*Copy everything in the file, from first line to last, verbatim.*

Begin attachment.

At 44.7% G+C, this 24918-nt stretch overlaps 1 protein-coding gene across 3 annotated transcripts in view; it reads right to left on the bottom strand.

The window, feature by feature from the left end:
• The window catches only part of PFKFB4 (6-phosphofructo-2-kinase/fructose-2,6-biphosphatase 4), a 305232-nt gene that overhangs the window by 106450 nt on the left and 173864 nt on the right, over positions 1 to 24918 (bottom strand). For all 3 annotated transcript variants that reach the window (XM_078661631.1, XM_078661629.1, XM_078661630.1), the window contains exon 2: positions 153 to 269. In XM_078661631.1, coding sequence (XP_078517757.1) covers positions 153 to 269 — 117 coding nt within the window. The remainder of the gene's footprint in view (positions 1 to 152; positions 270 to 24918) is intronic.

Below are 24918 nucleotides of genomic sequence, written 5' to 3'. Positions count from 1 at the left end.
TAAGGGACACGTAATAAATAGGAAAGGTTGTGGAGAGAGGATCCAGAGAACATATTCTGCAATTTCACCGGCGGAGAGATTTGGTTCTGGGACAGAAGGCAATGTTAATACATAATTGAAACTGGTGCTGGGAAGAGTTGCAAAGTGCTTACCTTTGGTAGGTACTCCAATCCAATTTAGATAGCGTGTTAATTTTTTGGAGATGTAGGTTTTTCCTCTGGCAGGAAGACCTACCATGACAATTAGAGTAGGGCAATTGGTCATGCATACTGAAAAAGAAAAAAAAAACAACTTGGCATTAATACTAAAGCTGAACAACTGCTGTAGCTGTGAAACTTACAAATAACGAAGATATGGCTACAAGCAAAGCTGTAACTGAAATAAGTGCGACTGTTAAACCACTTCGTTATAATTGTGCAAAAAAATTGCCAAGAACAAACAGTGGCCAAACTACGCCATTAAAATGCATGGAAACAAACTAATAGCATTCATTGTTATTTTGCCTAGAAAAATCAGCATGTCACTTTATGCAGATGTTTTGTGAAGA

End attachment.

At 44.7% G+C, this 24918-nt stretch overlaps 1 protein-coding gene across 3 annotated transcripts in view; it reads right to left on the bottom strand.

The window, feature by feature from the left end:
• The window catches only part of PFKFB4 (6-phosphofructo-2-kinase/fructose-2,6-biphosphatase 4), a 305232-nt gene that overhangs the window by 106450 nt on the left and 173864 nt on the right, over positions 1 to 24918 (bottom strand). For all 3 annotated transcript variants that reach the window (XM_078661631.1, XM_078661629.1, XM_078661630.1), the window contains exon 2: positions 153 to 269. In XM_078661631.1, coding sequence (XP_078517757.1) covers positions 153 to 269 — 117 coding nt within the window. The remainder of the gene's footprint in view (positions 1 to 152; positions 270 to 24918) is intronic.

Below are 24918 nucleotides of genomic sequence, written 5' to 3'. Positions count from 1 at the left end.
TAAGGGACACGTAATAAATAGGAAAGGTTGTGGAGAGAGGATCCAGAGAACATATTCTGCAATTTCACCGGCGGAGAGATTTGGTTCTGGGACAGAAGGCAATGTTAATACATAATTGAAACTGGTGCTGGGAAGAGTTGCAAAGTGCTTACCTTTGGTAGGTACTCCAATCCAATTTAGATAGCGTGTTAATTTTTTGGAGATGTAGGTTTTTCCTCTGGCAGGAAGACCTACCATGACAATTAGAGTAGGGCAATTGGTCATGCATACTGAAAAAGAAAAAAAAAACAACTTGGCATTAATACTAAAGCTGAACAACTGCTGTAGCTGTGAAACTTACAAATAACGAAGATATGGCTACAAGCAAAGCTGTAACTGAAATAAGTGCGACTGTTAAACCACTTCGTTATAATTGTGCAAAAAAATTGCCAAGAACAAACAGTGGCCAAACTACGCCATTAAAATGCATGGAAACAAACTAATAGCATTCATTGTTATTTTGCCTAGAAAAATCAGCATGTCACTTTATGCAGATGTTTTGTGAAGA